Early in the next spring, 1808, “The Star Man,” as the Ktunaxa called Thompson for his constant celestial observations, left his family in the care of his lieutenant, Finan McDonald, at Kootenae House and set off southward down the Trench, his sights set on the big south-flowing river which a Ktunaxa chieftain, “Ugly Head,” had told him lay to the west beyond the Ktunaxa’s big lake. Up into Columbia Lake his party paddled, portaged Canal Flats where William Adolph Baillie-Grohman would be hard at work digging his diversion ditch eighty years later, and drifted down the River he named in honour of Duncan McGillivray, his supporter and chief director of the NWC. It is today’s Kootenay. The party followed the “McGillivray” southward to the bottom of the Purcell Mountains where the River breaks free of the Trench to hook back north-westward to empty into Kootenay—Thompson’s “Flat Bow”—Lake which the party reached on May 14th.4 After meeting and trading briefly with members of the Lower Ktunaxa nation, Thompson turned around a retraced his course to the mouth of a river he called McDonald’s, today’s Moyie. Convincing Kootenay Ugly Head to leave the comfort of his village and guide them, the party struggled up the flooding McDonald’s towards Kootenae House, mapping the valley which 60 years later would carry the last leg of both the Walla Walla and the Dewdney Trails. That summer of 1808, while Simon Fraser was adventuring down to salt water on the river eventually named for him, Thompson returned across the Rockies to exchange his furs for supplies at Rainy Lake House near what is now Fort Frances in northern Ontario before returning, without Charlotte and the children,5 to Kootenai House in the autumn. Upon his return he sent Finan McDonald down the McGillivray/Kootenay River to the neighbourhood of the mouth of the Fisher where in November, writes Elizabeth Browne Losey in Let Them Be Remembered: The Story of the Fur Trade Forts (Vantage Press, New York, 1999), he hastily raised his tents and constructed a temporary “hangard”—a supplies storage shed. Thompson called the place “Kootenae Falls House.” Between them the following winter they acquired 2.5 tons of fine furs, inspiring the cupidity of the HBC.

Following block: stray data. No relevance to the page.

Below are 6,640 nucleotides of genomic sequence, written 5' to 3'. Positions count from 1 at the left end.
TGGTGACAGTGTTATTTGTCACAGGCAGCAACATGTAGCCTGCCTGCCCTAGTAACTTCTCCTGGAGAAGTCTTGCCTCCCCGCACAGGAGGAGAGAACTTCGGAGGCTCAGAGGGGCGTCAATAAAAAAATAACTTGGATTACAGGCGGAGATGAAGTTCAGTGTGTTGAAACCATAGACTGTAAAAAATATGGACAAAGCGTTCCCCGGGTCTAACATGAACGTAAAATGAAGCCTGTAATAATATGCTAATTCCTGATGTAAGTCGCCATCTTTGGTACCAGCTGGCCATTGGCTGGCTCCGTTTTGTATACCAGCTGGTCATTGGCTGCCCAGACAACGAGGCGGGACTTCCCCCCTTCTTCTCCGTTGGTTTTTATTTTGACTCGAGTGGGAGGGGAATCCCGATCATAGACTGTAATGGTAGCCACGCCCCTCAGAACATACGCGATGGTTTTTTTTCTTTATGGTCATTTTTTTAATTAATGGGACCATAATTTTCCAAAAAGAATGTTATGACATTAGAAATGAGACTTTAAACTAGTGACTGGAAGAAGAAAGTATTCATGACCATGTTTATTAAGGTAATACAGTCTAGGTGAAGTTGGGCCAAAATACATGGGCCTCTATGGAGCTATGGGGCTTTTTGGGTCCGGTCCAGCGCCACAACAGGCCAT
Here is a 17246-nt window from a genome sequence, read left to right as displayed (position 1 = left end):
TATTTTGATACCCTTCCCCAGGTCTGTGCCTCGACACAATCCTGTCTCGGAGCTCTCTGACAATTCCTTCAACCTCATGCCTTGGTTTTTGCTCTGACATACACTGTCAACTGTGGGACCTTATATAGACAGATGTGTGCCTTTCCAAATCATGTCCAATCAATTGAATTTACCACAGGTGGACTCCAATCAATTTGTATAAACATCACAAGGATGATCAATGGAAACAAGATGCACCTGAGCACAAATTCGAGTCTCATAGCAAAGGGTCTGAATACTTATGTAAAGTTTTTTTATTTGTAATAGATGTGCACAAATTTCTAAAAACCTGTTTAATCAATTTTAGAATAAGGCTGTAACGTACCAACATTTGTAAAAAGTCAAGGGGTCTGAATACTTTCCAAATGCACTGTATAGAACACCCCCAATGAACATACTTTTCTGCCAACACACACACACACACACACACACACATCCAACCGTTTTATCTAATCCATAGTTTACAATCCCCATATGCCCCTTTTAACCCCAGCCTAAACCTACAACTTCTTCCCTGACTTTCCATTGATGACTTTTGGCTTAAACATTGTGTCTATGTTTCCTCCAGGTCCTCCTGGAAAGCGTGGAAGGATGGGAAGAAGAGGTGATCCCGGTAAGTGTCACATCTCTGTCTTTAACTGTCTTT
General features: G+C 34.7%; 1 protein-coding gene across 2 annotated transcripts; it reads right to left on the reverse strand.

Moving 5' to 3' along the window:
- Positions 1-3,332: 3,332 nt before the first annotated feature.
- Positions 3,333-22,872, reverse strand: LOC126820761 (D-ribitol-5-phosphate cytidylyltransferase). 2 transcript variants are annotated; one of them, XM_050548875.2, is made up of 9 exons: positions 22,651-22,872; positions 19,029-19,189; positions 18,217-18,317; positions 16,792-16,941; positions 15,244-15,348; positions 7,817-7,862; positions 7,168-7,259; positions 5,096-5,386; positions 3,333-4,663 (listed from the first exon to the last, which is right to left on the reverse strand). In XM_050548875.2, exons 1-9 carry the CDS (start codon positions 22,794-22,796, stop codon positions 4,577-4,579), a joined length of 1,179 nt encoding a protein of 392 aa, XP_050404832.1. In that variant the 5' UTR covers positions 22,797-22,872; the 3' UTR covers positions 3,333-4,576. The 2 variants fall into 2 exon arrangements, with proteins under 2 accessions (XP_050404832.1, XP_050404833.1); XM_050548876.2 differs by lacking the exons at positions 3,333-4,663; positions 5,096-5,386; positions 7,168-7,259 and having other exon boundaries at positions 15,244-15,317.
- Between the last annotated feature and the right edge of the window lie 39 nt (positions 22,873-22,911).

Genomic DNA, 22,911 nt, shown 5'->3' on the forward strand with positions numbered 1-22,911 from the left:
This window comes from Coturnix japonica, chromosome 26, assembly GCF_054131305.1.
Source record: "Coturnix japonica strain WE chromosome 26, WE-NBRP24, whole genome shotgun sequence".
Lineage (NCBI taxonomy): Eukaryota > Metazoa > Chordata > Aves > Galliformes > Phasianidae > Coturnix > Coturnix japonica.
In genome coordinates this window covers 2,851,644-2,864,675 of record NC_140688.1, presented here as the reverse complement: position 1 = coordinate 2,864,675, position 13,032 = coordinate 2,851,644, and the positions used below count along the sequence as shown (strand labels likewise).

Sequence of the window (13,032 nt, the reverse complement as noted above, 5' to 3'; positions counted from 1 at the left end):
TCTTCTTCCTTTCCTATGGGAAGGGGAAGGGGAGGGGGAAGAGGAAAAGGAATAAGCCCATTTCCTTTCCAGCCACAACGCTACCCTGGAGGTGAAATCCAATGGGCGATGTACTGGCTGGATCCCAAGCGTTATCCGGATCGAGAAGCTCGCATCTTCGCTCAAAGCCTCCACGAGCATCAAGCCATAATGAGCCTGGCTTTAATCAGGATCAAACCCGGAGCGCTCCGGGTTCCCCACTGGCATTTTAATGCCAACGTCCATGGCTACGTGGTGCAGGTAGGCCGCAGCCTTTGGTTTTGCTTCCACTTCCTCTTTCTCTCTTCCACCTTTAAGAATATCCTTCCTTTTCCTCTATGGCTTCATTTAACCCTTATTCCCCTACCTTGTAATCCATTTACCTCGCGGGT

Over the next three years, unaware that the river he called the Kootenae was in fact the Columbia which he had been instructed to find and follow to its mouth, Thompson explored what is now north-eastern Washington State, northern Idaho, north-western Montana and south-eastern B.C.6 The area was rich in beaver, and not only were the local tribes eager to supply furs, but American “mountian men,” led into the region by Charles Courtin of Detroit, frequently came to Thompson’s posts to swap pelts for supplies and trade goods.7